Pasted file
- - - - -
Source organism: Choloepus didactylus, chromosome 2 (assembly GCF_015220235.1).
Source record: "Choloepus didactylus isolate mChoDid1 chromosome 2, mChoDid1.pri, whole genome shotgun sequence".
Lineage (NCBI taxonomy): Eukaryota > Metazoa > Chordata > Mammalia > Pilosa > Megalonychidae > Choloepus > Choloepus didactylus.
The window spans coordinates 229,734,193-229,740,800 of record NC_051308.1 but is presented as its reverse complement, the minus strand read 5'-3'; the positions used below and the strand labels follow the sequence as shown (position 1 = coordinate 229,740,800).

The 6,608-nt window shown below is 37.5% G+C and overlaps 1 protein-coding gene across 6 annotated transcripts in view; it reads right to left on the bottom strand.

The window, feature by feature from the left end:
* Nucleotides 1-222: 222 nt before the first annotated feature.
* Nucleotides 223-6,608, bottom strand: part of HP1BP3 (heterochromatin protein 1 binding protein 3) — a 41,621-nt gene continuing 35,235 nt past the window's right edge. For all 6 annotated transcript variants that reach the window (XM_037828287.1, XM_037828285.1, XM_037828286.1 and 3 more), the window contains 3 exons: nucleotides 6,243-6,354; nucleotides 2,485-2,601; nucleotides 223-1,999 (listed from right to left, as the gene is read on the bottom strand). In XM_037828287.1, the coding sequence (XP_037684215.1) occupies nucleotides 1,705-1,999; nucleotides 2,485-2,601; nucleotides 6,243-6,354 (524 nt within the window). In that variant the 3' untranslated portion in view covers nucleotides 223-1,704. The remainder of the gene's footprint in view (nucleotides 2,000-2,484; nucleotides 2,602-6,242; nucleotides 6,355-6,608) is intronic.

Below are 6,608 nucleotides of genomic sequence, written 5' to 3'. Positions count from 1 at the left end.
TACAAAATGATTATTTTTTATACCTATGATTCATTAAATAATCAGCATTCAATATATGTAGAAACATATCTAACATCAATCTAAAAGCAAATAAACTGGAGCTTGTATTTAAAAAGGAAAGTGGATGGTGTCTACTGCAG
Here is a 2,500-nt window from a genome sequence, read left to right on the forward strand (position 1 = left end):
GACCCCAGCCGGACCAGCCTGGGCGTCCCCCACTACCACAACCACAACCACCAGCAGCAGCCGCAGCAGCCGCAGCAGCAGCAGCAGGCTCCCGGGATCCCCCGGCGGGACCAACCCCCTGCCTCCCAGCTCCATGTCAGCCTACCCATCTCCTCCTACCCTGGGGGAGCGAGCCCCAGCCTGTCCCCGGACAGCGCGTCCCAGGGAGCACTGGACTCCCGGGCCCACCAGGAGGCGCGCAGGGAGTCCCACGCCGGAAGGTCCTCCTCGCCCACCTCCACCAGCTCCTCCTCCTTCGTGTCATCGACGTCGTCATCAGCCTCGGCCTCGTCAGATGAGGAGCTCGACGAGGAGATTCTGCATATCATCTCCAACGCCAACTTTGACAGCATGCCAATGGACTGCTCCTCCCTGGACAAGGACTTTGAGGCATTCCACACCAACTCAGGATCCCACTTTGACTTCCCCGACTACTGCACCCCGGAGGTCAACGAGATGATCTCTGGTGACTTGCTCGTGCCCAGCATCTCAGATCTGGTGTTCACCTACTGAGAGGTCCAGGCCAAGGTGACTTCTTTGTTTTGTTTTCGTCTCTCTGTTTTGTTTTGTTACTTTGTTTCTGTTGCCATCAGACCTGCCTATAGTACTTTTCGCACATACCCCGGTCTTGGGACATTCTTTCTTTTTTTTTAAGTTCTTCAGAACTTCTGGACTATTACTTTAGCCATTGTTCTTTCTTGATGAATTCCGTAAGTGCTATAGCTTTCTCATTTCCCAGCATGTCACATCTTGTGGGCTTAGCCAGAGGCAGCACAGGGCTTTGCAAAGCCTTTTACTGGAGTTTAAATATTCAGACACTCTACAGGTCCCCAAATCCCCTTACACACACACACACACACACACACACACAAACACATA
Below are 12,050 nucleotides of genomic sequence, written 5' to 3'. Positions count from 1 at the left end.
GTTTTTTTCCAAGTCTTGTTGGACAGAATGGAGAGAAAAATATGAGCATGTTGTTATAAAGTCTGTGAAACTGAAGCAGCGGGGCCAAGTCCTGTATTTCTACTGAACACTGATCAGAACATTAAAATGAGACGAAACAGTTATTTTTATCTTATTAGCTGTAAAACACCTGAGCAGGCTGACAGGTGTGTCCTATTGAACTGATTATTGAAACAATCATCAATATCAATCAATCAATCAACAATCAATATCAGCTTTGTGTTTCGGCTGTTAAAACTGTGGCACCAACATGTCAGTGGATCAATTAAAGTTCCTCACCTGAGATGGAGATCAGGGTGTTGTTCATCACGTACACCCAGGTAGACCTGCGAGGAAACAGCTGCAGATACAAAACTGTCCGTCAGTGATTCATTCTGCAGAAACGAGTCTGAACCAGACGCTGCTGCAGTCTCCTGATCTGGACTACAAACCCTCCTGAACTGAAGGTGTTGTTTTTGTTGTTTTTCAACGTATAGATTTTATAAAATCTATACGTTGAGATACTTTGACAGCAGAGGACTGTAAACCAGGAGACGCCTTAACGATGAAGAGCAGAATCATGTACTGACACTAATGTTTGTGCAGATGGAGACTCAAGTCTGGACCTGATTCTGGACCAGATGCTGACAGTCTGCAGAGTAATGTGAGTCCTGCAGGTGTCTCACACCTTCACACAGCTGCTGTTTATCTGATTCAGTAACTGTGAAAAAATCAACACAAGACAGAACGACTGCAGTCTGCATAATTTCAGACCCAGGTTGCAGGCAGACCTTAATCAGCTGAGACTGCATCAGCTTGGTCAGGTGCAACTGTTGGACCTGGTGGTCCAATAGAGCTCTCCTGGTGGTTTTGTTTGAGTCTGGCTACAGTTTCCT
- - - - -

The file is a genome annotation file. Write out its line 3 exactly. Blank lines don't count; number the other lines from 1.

Lineage (NCBI taxonomy): Eukaryota > Metazoa > Chordata > Mammalia > Pilosa > Megalonychidae > Choloepus > Choloepus didactylus.